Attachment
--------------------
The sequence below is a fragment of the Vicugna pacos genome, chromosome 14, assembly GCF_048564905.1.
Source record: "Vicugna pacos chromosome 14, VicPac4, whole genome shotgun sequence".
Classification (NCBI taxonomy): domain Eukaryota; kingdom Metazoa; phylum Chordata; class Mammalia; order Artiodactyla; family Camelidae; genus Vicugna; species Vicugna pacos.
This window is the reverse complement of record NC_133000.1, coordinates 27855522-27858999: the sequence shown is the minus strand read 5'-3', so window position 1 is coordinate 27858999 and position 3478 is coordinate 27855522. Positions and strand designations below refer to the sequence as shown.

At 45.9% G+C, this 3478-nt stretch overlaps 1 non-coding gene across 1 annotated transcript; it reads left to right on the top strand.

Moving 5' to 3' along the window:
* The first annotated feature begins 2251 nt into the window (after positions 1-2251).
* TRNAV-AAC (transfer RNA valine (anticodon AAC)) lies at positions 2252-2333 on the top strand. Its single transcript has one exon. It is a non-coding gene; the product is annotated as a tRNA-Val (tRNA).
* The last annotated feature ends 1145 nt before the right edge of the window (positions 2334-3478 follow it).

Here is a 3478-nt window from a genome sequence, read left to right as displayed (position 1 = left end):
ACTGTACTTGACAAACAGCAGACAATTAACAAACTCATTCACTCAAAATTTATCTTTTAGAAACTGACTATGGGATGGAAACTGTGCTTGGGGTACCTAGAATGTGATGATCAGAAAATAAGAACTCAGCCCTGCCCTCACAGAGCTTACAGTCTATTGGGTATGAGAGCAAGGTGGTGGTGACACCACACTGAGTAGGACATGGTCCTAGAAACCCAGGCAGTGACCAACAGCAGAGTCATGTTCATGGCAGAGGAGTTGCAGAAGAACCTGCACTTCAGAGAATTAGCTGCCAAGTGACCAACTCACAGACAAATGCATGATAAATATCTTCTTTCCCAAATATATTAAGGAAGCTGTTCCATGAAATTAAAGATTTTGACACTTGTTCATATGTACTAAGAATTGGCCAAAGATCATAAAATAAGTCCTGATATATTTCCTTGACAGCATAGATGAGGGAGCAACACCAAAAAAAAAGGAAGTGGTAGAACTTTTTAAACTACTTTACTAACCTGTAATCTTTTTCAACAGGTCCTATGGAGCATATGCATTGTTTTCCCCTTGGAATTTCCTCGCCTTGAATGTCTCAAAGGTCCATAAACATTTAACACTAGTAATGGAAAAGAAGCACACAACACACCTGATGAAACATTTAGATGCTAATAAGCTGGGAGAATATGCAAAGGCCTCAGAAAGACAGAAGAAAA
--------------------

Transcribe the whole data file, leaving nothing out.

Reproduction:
The sequence below is a fragment of the Vicugna pacos genome, chromosome 14, assembly GCF_048564905.1.
Source record: "Vicugna pacos chromosome 14, VicPac4, whole genome shotgun sequence".
Classification (NCBI taxonomy): domain Eukaryota; kingdom Metazoa; phylum Chordata; class Mammalia; order Artiodactyla; family Camelidae; genus Vicugna; species Vicugna pacos.
This window is the reverse complement of record NC_133000.1, coordinates 27855522-27858999: the sequence shown is the minus strand read 5'-3', so window position 1 is coordinate 27858999 and position 3478 is coordinate 27855522. Positions and strand designations below refer to the sequence as shown.

At 45.9% G+C, this 3478-nt stretch overlaps 1 non-coding gene across 1 annotated transcript; it reads left to right on the top strand.

Moving 5' to 3' along the window:
* The first annotated feature begins 2251 nt into the window (after positions 1-2251).
* TRNAV-AAC (transfer RNA valine (anticodon AAC)) lies at positions 2252-2333 on the top strand. Its single transcript has one exon. It is a non-coding gene; the product is annotated as a tRNA-Val (tRNA).
* The last annotated feature ends 1145 nt before the right edge of the window (positions 2334-3478 follow it).

Here is a 3478-nt window from a genome sequence, read left to right as displayed (position 1 = left end):
ACTGTACTTGACAAACAGCAGACAATTAACAAACTCATTCACTCAAAATTTATCTTTTAGAAACTGACTATGGGATGGAAACTGTGCTTGGGGTACCTAGAATGTGATGATCAGAAAATAAGAACTCAGCCCTGCCCTCACAGAGCTTACAGTCTATTGGGTATGAGAGCAAGGTGGTGGTGACACCACACTGAGTAGGACATGGTCCTAGAAACCCAGGCAGTGACCAACAGCAGAGTCATGTTCATGGCAGAGGAGTTGCAGAAGAACCTGCACTTCAGAGAATTAGCTGCCAAGTGACCAACTCACAGACAAATGCATGATAAATATCTTCTTTCCCAAATATATTAAGGAAGCTGTTCCATGAAATTAAAGATTTTGACACTTGTTCATATGTACTAAGAATTGGCCAAAGATCATAAAATAAGTCCTGATATATTTCCTTGACAGCATAGATGAGGGAGCAACACCAAAAAAAAAGGAAGTGGTAGAACTTTTTAAACTACTTTACTAACCTGTAATCTTTTTCAACAGGTCCTATGGAGCATATGCATTGTTTTCCCCTTGGAATTTCCTCGCCTTGAATGTCTCAAAGGTCCATAAACATTTAACACTAGTAATGGAAAAGAAGCACACAACACACCTGATGAAACATTTAGATGCTAATAAGCTGGGAGAATATGCAAAGGCCTCAGAAAGACAGAAGAAAA